Statutory Wills

Our specialist statutory Wills solicitors can provide expert advice and assistance with statutory Wills, which are made on behalf of someone who lacks the capacity to make their own Will.

More about Statutory Wills

Our statutory Wills solicitors understand the complexity and sensitivity of such situations and will work with you to create a Will that best reflects the wishes and needs of the individual concerned, whilst complying with the relevant legal requirements.

What is a Statutory Will?

What is a Statutory Will?

A statutory Will is a Will that is made by the Court of Protection on behalf of someone who has lost the mental capacity to make a Will themselves.

If you require assistance when creating a statutory Will on behalf of someone else, our specialist Wills, Probate, Tax and Trusts team at Forbes Solicitors can be of assistance. Having a valid Will is essential and it's required that you seek legal assistance when dealing with the complexities of the Court of Protection.

When will a statutory Will be required?

When will a statutory Will be required?

The person in question may suffer from dementia and is unable to consult a solicitor themselves to create a Will, or they may have suffered from a brain injury causing them to require assistance when dealing with certain matters; in these cases a statutory Will application may be necessary. The individual may have expressed their wishes before they lost mental capacity and is no longer able to relay instructions to a solicitor, in which case a statutory Will may be necessary if changes to an existing will are needed, or if no will yet exists.

The Court of Protection may issue a statutory will if:

  • There is no Will in place for the individual who lacks mental capacity

  • The estate listed in their existing will has decreased in value and therefore needs amending

  • The estate listed in their existing will has increased in value

  • Additional changes need to be made to the existing Will

  • Tax planning needs to take place in accordance to the contents of the Will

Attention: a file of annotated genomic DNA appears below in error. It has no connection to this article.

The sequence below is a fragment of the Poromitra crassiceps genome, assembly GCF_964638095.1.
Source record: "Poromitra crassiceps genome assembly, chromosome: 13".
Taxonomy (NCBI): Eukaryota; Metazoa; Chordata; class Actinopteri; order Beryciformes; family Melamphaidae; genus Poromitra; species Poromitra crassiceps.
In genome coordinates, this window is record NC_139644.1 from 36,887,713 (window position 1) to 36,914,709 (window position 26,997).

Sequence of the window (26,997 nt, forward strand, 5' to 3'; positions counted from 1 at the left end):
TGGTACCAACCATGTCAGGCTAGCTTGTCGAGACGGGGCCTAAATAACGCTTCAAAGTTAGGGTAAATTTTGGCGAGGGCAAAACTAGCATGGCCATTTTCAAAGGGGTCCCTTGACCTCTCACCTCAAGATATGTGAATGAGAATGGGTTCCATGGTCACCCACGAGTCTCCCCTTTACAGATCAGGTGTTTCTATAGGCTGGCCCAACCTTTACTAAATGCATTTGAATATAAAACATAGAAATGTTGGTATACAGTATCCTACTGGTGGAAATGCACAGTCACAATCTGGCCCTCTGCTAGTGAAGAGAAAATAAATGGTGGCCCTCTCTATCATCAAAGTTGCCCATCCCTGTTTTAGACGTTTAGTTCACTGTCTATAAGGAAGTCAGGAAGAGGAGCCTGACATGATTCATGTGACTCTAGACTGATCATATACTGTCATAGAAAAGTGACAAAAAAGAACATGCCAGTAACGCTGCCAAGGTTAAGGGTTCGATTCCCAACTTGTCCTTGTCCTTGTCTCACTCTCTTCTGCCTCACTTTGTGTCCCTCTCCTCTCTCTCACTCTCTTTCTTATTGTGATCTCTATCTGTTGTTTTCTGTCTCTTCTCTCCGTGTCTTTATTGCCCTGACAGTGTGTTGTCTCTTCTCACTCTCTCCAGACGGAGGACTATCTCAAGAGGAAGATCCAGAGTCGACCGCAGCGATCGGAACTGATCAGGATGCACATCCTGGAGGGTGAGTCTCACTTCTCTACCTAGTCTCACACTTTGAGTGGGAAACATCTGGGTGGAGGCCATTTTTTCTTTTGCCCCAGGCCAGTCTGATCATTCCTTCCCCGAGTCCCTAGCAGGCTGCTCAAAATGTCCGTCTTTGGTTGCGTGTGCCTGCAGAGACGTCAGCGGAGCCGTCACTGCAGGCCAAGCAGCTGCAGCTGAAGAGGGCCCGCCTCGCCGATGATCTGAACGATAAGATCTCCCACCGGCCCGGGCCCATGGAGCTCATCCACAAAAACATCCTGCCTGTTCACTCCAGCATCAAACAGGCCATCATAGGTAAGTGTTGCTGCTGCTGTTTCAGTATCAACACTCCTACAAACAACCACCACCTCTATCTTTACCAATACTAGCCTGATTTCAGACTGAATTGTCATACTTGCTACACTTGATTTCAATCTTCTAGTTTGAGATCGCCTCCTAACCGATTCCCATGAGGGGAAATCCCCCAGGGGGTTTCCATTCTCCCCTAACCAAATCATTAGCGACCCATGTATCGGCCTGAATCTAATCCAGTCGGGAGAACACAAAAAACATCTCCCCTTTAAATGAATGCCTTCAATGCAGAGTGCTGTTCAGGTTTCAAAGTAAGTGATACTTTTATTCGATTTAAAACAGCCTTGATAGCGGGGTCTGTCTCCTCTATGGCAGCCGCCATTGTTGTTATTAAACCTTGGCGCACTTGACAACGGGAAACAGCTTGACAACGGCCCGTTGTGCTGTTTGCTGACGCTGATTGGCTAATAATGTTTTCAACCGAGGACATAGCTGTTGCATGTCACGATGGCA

• Circumstances involving the beneficiaries have changed

They are just a lovely, caring team. They have a can-do attitude and no problem is too small or trivial.

How is a statutory Will made?

How is a statutory Will made?

A Will cannot be executed by a Deputy or an Attorney without consent from the Court of Protection, in which case a solicitor may be required to assist with the application. Certain requirements for the application include details such as:

  • Medical evidence that the individual lacks mental capacity and is unable to make decisions for themselves

  • Any relevant background information in relation to the individual that may influence the application

  • Details about the assets to be included in the Will

  • If applicable, a copy of any Wills that have been made prior to the one in question

  • Details about possible tax implications that are involved with the Will

  • A completed draft of the intended Will

How Forbes Solicitors can help you

How Forbes Solicitors can help you

Seeking legal assistance when consulting the Court of Protection is highly recommended in order to ensure the validity of a person's Will. If you require legal advice in regards to statutory Wills, the Wills, Probate, Tax and Trusts solicitors at Forbes Solicitors have the right expertise and knowledge to help you through the process. Get in touch with us today using our online form or by calling freephone 0800 689 3206.

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